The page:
4. Parents work closely with staff to create a quality and safe experience for
their child.

__.



__.



__.



SHORT-TERM THERAPEUTIC
OBJECTIVES INTERVENTIONS

1. Parents provide information to
classroom staff regarding the
child’s medical condition. (1)

1. Arrange for a consultation with
the family to discuss salient issues
of the child’s health and medical
condition.

2. Parents give permission for
staff to have access to the
child’s medical records and
treating personnel. (2)

2. Obtain a release of informa-
tion from parents for medical
personnel to provide pertinent
health / medical information re-
garding the child.

3. Parents meet with classroom
personnel to assist with specifi c
health- related plans for the
child, including the administra-
tion of medications. (3, 4, 5)

3. Organize pertinent staff mem-
bers, including a school or public
health nurse, to review health
issues of the child as they relate to
the classroom setting.

4. Facilitate a meeting involving the
school or public health nurse,
a supervisor or teacher from
the school, the child’s parents,
and medical personnel to create
protocols that are needed to meet
the daily health care issues of the
child.

5. Train the staff responsible for the
child in specifi c techniques re-
quired for his / her care (e.g., use of
inhaler, testing of blood, giving of
insulin, process for feeding tube)
prior to the child beginning in

Page 236

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Shyness / Social Phobia

Carducci, B. J. (1999). Shyness: A Bold New Approach. New York: HarperCollins.
Carducci, B. J. (2003). The Shyness Breakthrough. New York: Rodale.
Crozier, W. R. (2000). Shyness: Development, Consolidation and Change. New

York: Routledge.
Crozier, W. R. (2001). Understanding Shyness: Psychological Perspectives. New

York: Palgrave.
Ollendick, T. H., and Cerny, J. A. (1981). Clinical Behavior Therapy with Children.

New York: Plenum.
Zimbardo, P. G., and Radl, S. L. (1999).The Shy Child: Overcoming and Preventing

Shyness from Infancy to Adulthood. New York: McGraw Hill.

Sleep Issues

Firman, P. C., Hoff, K. E., Schnoes, C., Freeman, K. A., Woods, D. W., and
Blum, N. (1999). The Bedtime Pass: An Approach to Bedtime Crying and
Leaving the Room. Archives of Pediatric and Adolescent Medicine, 153,
1027–1029.

Gimpel, G. A., and Holland, M. L. (2003). Emotional and Behavioral Problems of
Young Children. New York: Guilford.

Maldonado- Duran, J. M. (Ed.). (2002). Infant and Toddler Mental Health.
Washington, DC: American Psychiatric.

Stores, G., and Wiggs, L. (2001). Sleep Disturbance in Children and Adolescents
with Disorders of Development: Its Signifi cance and Management. London:
Mac Keith.

Social Skills Delay

Barkley, R. A. (1997). Defi ant Children, Second Edition: A Clinician’s Manual for
Assessment and Parent Training. New York: Guilford.

Charney, R. S., and Wood, C. (1981). The Responsible Classroom Approach to
Instruction. Greenfi eld, MA: Northeast Foundation for Children.

Delton, J. (1988). Two Good Friends. New York: Knopf Books for Young Readers.
Elliott, S. N., McKevitt, B. C., and DePerna, J. C. (2002). Preschool Social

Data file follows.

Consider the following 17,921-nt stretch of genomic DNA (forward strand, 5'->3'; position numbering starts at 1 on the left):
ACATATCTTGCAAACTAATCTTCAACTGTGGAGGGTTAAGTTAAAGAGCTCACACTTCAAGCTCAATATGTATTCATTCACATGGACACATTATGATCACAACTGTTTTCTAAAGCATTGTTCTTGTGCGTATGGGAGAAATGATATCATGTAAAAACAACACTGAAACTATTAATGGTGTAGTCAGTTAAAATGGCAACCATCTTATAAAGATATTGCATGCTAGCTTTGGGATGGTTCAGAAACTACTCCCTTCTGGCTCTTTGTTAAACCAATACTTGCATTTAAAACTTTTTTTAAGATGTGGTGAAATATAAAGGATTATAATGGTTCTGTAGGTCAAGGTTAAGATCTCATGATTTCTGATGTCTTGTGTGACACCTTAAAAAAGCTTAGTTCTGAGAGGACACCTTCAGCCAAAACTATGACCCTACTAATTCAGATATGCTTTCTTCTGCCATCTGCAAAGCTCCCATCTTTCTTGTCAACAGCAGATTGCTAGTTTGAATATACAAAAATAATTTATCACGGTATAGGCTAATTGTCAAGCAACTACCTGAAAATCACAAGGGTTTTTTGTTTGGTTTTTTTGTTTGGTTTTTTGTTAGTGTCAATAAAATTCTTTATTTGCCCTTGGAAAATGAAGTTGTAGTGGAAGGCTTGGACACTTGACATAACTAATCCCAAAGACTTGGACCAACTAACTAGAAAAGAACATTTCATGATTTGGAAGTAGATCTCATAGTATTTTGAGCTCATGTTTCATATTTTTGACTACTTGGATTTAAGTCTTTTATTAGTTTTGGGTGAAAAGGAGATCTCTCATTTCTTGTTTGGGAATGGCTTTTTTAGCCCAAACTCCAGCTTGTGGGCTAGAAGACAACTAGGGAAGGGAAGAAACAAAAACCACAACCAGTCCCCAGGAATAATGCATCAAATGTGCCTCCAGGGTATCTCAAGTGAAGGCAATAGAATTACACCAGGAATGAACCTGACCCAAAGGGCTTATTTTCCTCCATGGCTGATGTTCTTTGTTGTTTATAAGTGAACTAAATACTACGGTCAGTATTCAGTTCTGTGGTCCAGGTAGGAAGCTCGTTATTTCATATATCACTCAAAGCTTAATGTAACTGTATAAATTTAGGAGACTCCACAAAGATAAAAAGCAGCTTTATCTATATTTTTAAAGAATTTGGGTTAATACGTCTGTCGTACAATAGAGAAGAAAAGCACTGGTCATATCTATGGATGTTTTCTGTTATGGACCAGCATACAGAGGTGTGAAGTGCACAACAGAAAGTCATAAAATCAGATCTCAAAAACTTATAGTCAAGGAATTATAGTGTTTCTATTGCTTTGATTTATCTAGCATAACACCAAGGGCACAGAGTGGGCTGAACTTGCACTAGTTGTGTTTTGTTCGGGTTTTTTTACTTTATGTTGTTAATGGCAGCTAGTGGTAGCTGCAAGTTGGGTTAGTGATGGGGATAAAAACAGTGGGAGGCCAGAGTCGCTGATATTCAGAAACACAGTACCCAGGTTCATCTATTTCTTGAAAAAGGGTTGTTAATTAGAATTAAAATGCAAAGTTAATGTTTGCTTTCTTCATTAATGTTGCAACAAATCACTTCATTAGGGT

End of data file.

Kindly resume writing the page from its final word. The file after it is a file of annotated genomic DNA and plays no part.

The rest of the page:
Skills Training. In A. Thomas and J. Grimes (Eds.), Best Practices in School
Psychology IV (pp. 1041– 1056). Bethesda, Maryland: National Association of
School Psychologists.

Fay, J., and Fay, C. (2002). Love and Logic Magic for Early Childhood: Practical
Parentng from Birth to Six Years. Golden, CO: Love and Logic.

Page 237

PROFESSIONAL BIBLIOGRAPHY 217

Gresham, F. M., and Elliott, S. N. (1990). The Social Skills Rating System. Circle
Pines, MN: American Guidance Services.

Hazen, N., Black, B., and Fleming- Johnson, F. (1984). Social Acceptance:
Strategies Children Use and How Teachers Can Help Children Learn Them.
Young Children, 39, 23– 26.

LaRoque, M., Brown, S., and Johnson, K. (2001). Functional Behavioral
Assessments and Intervention Plans in Early Intervention Settings. Infants
and Young Children, 13, 59– 68.

Matson, J., Fee, V., Coe, D., and Smith, D. (1991). A Social Skills Program for
Developmentally Delayed Preschoolers. Child and Family Behavior Therapy,
20, 227– 242.

Merrell, K. W. (1994). Preschool and Kindergarten Behavior Scales. Austin, TX:
Pro- Ed.

Michigan Department of Education—Offi ce of Special Education and Early
Intervention Services. (2000). Positive Behavior Support for ALL Michigan
Students: Creating Environments That Assure Learning. Charlotte, MI: Eaton
Intermediate School District.

Mueller, F., and Larson, M. (2001). Positive Behavior Support for Young Children:
A Supplement to Positive Behavior Support for ALL Michigan Students:
Creating Environments That Assure Learning. Charlotte, MI: Eaton
Intermediate School District.

Phelan, T. (1995). 1- 2- 3 Magic: Training Your Preschoolers and Preteens to Do
What You Want. Glen Ellyn, IL: Child Management.

Prutzman, P., Burger, M. L., Bodenhamer, G., and Stern, L. (1977). The Friendly
Classroom for a Small Planet: Handbook of the Children’s Creative Response to
Confl ict Program. New York: Quaker Project on Community Confl ict.

Vision Defi cits / Blindness

Pogrund, R. L., Fazzi, D. L., and Lampert, J. S. (1992). Early Focus: Working with
Young Blind and Visually Impaired Children and Their Families. New York:
American Foundation for the Blind.

Sachs, S. Z., Kekelis, L. S., and Gaylord- Ross, R. J. (1992). The Development of
Social Skills by Blind and Visually Impaired Students. New York: American
Foundation for the Blind.

Stratton, J. M., and Wright, S. (1991). On the Way to Literacy: Early Experiences
for Visually Impaired Children. Louisville, KY: American Printing House for
the Blind.

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Guide for Birth–3 Year Olds. Springfi eld, IL: Charles C. Thomas.

Webster, A., and Roe, J. (1998). Children with Visual Impairments: Social